One of the greatest challenges for building a 1.6-million-sq-ft ConAgra distribution center was not the building itself, but how to manage storm...
The Aug. 1 deadline has passed without a water-sharing agreement between Georgia and Alabama.
The key obstacle to reaching agreement is a provision that would allow metro Atlanta to triple its consumption of water from Lake Allatoona in northwest Georgia. This dispute seems destined for a return to federal court.
In April 2003, the two sides signed a tentative agreement over the Alabama-Coosa-Tallapoosa River Basin, which includes Allatoona Lake and is the drinking water source for Cartersville and Rome.
But the states reactivated their lawsuits over sharing water from the Chattahoochee River after a similar agreement among Georgia, Alabama and Florida expired last August.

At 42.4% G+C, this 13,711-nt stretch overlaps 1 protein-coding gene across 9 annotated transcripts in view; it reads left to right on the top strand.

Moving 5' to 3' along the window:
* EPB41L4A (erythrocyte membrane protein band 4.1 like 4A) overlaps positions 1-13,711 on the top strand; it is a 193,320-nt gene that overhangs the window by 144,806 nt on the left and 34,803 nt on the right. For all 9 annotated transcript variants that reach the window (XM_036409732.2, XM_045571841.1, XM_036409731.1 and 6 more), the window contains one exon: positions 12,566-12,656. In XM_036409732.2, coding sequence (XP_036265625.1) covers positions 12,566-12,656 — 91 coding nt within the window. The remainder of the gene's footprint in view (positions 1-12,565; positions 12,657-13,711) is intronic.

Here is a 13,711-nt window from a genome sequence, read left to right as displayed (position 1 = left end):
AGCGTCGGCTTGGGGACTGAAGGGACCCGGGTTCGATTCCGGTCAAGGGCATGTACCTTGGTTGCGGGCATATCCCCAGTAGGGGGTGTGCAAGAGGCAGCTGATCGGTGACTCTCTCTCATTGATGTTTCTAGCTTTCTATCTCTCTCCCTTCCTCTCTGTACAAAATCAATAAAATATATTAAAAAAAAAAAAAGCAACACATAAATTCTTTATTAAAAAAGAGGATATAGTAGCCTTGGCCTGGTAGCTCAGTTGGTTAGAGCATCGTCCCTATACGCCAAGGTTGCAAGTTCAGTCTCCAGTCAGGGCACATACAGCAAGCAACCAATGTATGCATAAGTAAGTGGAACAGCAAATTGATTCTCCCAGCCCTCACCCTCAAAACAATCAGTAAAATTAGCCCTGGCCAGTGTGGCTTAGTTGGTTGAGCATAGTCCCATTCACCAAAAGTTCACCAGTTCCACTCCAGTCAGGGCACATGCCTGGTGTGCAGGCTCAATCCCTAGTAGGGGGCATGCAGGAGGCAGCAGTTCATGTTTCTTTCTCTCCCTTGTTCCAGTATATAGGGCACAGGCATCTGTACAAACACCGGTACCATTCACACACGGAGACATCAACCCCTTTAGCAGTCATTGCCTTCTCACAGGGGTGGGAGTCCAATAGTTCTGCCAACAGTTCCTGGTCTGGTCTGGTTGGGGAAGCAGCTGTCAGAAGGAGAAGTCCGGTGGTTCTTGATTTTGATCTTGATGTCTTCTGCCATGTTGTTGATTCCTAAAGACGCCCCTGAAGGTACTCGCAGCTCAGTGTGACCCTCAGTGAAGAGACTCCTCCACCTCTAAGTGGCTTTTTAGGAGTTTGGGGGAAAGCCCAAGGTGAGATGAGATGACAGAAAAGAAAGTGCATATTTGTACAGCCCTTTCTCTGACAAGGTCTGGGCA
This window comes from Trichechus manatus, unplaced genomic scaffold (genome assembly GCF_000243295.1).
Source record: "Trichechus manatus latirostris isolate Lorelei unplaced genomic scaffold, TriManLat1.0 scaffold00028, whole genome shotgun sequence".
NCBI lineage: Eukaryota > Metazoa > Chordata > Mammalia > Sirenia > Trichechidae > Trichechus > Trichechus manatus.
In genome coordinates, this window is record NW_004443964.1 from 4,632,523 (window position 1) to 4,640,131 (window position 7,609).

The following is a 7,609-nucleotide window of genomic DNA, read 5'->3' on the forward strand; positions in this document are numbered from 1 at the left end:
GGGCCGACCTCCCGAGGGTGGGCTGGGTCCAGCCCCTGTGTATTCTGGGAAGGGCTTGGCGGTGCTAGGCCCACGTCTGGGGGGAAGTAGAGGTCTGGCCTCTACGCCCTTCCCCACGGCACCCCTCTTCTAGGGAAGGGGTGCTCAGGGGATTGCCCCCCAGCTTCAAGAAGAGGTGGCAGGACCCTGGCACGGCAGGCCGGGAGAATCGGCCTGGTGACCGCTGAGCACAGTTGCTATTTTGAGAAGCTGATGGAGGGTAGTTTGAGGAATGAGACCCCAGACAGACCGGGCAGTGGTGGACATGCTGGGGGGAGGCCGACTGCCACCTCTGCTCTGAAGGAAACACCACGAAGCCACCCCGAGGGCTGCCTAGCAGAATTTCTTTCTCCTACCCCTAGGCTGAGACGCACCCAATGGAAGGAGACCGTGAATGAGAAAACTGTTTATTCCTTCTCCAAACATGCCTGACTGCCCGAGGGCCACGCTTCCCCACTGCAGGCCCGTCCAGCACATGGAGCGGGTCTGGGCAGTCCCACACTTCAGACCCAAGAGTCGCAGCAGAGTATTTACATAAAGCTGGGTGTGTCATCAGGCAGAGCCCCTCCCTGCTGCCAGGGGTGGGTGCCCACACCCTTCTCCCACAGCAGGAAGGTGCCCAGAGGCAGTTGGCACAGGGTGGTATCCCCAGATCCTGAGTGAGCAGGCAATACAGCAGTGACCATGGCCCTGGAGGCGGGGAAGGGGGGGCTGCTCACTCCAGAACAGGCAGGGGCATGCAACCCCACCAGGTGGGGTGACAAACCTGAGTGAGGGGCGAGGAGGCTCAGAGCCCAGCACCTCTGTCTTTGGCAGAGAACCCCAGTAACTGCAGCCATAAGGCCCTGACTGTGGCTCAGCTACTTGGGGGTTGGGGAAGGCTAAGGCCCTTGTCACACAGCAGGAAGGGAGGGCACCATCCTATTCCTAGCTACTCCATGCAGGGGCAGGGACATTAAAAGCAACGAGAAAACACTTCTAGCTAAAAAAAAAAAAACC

The Alabama-Coosa-Tallapoosa agreement would allow metro Atlanta to draw three times more water out of Allatoona over the next 30 years, and send nearly half (about 100 million gallons per day) down the Chattahoochee River instead of keeping it in the Coosa River Basin. That would mean a net loss of water flowing past Rome and on into Weiss Lake in Alabama.
Alabama officials were willing to accept that scenario in return for a guaranteed minimum amount of water, even during droughts.
Officials from Florida are working on a case to take to the Supreme Court.
Negotiators for Georgia and Alabama worked in recent weeks to avoid the same fate for the Coosa River basin. On Saturday, they exchanged calls and e-mails but remained at an impasse.
The dispute over the Coosa River was considered simpler to solve than that over the Chattahoochee. The latter involves three states and supplies most of the water for metro Atlanta. However, the renewed fight over the Chattahoochee impacted the Coosa River talks. Georgia wanted Alabama to let metro Atlanta take more water out of the Chattahoochee as part of the deal for the Coosa, as well as in the event of a severe drought.